We finally made it through a green and stoney valley that made me think of what the Scottish Highlands must look like in landscape, and then found ourselves having to climb a steep cliff-side to get to the top of the mountain range. The view from the top was surreal with dark clouds making their way toward us at a fast pace-- full of lightening and thunder-- and we still needed to go up. It felt good to finally be up high, but with nothing around to cover us, and being on top of a mountain, that lightening didn't make us feel great.
We began to hurry as much as our legs would allow and after going through a narrow pass, we ran into a heard of huge mountain goats grazing on the summit. I counted fourteen of these massive animals-- they were brown with large ribbed and slightly curved horns. While Simon and I decided to make a wide circle around them, Christian approached them with no fear, whistling and hollering at them so they would move off the trail. I could tell he used to be a shepherd.
Well, we finally reached our hütte about thirty minutes later. The building looked so strange in contrast to its setting. A large, grey, rectangular box with solar panels sitting on the top of this incredibly scenic mountain range.... Thankfully we got there just before the storm hit. As we approached the building we noticed Himalayan flags in the primary colors strung up all around.
We came into a very simple building from the outside, but the inside was a total contrast. It was eclectic and looked similar to a summer camp lodge. We settled, changed, and ordered dinner. That was probably the best spaghetti I have ever had. The dining room was filling with all sorts of people, but they all had one thing in common: love of outdoor adventure. It was like sitting in an Patagonia catalog, and I have to say-- I loved being surrounded by people who are proactive about living fully. It's inspiring. It was while we were eating that the storm came and settled over the mountain for the night. It arrived in a dense white fog and soon became a forest of lightening. It was amazing to watch and lasted well after we went to bed.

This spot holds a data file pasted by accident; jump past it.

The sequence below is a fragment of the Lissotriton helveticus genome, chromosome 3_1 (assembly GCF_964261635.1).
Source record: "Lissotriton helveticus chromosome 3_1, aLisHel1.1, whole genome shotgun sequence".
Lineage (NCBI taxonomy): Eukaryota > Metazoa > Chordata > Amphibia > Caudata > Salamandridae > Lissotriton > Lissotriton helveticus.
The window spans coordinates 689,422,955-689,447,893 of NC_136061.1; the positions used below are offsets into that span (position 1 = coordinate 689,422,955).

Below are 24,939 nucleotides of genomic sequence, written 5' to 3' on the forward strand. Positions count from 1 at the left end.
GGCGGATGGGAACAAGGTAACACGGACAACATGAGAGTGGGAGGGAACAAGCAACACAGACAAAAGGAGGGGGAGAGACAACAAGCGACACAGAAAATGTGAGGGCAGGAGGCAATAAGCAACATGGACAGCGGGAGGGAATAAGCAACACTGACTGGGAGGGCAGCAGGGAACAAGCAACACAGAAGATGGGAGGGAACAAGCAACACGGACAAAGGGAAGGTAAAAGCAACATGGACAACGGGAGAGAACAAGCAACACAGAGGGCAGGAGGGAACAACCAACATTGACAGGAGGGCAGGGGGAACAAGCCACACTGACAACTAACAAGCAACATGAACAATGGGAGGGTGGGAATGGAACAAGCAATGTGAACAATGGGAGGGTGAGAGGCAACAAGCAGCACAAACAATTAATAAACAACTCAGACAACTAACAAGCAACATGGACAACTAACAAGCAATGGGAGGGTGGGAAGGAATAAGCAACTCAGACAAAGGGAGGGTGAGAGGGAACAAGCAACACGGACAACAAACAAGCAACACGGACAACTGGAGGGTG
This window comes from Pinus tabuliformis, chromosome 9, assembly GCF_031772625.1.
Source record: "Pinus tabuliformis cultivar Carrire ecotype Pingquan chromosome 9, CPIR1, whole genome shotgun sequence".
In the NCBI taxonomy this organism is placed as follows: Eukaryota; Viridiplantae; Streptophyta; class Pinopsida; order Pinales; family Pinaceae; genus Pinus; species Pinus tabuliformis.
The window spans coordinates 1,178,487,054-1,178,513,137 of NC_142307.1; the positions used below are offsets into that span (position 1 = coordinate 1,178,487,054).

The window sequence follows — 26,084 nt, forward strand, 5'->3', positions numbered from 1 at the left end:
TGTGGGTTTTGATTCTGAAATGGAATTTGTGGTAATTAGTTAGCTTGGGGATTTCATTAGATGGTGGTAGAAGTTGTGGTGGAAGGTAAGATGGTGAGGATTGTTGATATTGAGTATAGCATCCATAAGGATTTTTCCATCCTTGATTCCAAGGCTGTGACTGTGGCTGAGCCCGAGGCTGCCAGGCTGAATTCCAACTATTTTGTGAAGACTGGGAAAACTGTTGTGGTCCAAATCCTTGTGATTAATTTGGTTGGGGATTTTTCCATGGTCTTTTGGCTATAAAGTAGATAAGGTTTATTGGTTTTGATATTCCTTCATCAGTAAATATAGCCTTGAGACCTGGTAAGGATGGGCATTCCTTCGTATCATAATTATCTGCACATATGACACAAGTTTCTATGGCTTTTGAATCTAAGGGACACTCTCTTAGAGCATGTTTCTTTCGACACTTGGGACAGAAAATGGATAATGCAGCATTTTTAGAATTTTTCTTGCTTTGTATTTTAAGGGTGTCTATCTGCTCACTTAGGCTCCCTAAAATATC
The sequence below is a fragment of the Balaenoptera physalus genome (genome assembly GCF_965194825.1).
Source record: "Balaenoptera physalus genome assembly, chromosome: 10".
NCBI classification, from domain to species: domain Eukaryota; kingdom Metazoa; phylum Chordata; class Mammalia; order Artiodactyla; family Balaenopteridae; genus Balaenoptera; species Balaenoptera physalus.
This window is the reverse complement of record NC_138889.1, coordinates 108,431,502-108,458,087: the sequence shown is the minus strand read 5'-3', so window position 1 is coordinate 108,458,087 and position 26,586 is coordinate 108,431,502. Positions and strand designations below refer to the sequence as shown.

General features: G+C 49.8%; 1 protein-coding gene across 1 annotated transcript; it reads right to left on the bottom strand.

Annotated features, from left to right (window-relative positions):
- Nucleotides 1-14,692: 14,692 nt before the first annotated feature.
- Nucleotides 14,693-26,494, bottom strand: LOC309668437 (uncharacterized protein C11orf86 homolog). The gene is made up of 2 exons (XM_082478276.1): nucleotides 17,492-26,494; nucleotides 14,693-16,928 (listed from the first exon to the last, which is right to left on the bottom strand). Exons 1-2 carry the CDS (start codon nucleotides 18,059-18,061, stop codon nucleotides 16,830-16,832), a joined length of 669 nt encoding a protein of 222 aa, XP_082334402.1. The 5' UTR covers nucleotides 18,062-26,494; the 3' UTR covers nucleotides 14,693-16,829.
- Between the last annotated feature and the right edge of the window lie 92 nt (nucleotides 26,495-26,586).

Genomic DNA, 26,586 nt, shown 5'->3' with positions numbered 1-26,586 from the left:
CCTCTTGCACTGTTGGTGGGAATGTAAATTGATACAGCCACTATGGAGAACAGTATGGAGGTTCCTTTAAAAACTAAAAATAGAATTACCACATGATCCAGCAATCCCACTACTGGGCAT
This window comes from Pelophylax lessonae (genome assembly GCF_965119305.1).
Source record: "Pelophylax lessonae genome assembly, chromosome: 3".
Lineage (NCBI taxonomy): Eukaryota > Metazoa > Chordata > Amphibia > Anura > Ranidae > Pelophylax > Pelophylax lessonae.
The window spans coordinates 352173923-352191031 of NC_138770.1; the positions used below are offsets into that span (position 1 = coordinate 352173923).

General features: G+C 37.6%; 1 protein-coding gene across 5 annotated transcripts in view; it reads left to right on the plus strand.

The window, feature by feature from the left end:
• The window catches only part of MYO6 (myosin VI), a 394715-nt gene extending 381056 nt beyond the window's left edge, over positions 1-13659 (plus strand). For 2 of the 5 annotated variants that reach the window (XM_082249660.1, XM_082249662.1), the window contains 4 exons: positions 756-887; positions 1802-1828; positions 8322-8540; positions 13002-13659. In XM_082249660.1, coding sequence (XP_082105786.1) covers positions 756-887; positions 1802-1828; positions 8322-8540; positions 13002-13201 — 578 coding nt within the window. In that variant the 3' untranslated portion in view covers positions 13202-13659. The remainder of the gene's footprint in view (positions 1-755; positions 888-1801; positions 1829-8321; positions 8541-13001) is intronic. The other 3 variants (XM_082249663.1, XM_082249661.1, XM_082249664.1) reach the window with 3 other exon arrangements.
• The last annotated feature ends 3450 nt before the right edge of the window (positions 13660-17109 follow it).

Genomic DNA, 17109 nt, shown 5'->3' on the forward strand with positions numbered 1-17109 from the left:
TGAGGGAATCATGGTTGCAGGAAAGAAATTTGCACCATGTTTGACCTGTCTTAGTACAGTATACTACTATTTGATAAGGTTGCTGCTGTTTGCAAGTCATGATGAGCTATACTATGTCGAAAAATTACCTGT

The room all three of us were in was a series of bunk beds with two to three mattresses in each slot. We were sharing the room with a good sized family, so the three of us shared a bunk on the top. Unfortunately we all found that we could hardly sleep at all. Simon slept the most with a total of maybe three hours. Initially we had all wanted to watch the sunset together, but due to the storm that was impossible. Instead, we decided to stand up at 05:00, get dressed, and head out for the sunrise at 05:15.
The wind was blowing fiercely as we walked up and suddenly there it was-- one of the most incredible things I have ever seen, outshining the sunrise we saw when we slept on the island rocks on Hydra. I didn't think anything could be more incredible than that moment.